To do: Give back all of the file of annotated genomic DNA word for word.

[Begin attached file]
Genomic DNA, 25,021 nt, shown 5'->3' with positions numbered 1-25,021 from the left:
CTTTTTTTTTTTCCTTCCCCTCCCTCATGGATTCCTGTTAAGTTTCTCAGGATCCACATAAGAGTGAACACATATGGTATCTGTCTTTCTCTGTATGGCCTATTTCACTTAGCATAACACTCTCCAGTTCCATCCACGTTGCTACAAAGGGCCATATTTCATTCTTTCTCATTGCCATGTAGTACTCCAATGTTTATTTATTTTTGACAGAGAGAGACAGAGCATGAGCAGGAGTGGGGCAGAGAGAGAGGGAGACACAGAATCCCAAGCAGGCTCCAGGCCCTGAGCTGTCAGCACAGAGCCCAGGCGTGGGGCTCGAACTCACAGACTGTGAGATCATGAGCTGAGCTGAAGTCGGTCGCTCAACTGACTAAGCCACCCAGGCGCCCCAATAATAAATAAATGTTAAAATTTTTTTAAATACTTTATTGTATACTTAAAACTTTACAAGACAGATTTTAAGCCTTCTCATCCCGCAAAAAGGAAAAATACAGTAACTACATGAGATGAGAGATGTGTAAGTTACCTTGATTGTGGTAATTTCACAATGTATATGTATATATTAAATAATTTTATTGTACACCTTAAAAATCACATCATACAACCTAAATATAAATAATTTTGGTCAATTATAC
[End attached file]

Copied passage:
Genomic DNA, 25,021 nt, shown 5'->3' with positions numbered 1-25,021 from the left:
CTTTTTTTTTTTCCTTCCCCTCCCTCATGGATTCCTGTTAAGTTTCTCAGGATCCACATAAGAGTGAACACATATGGTATCTGTCTTTCTCTGTATGGCCTATTTCACTTAGCATAACACTCTCCAGTTCCATCCACGTTGCTACAAAGGGCCATATTTCATTCTTTCTCATTGCCATGTAGTACTCCAATGTTTATTTATTTTTGACAGAGAGAGACAGAGCATGAGCAGGAGTGGGGCAGAGAGAGAGGGAGACACAGAATCCCAAGCAGGCTCCAGGCCCTGAGCTGTCAGCACAGAGCCCAGGCGTGGGGCTCGAACTCACAGACTGTGAGATCATGAGCTGAGCTGAAGTCGGTCGCTCAACTGACTAAGCCACCCAGGCGCCCCAATAATAAATAAATGTTAAAATTTTTTTAAATACTTTATTGTATACTTAAAACTTTACAAGACAGATTTTAAGCCTTCTCATCCCGCAAAAAGGAAAAATACAGTAACTACATGAGATGAGAGATGTGTAAGTTACCTTGATTGTGGTAATTTCACAATGTATATGTATATATTAAATAATTTTATTGTACACCTTAAAAATCACATCATACAACCTAAATATAAATAATTTTGGTCAATTATAC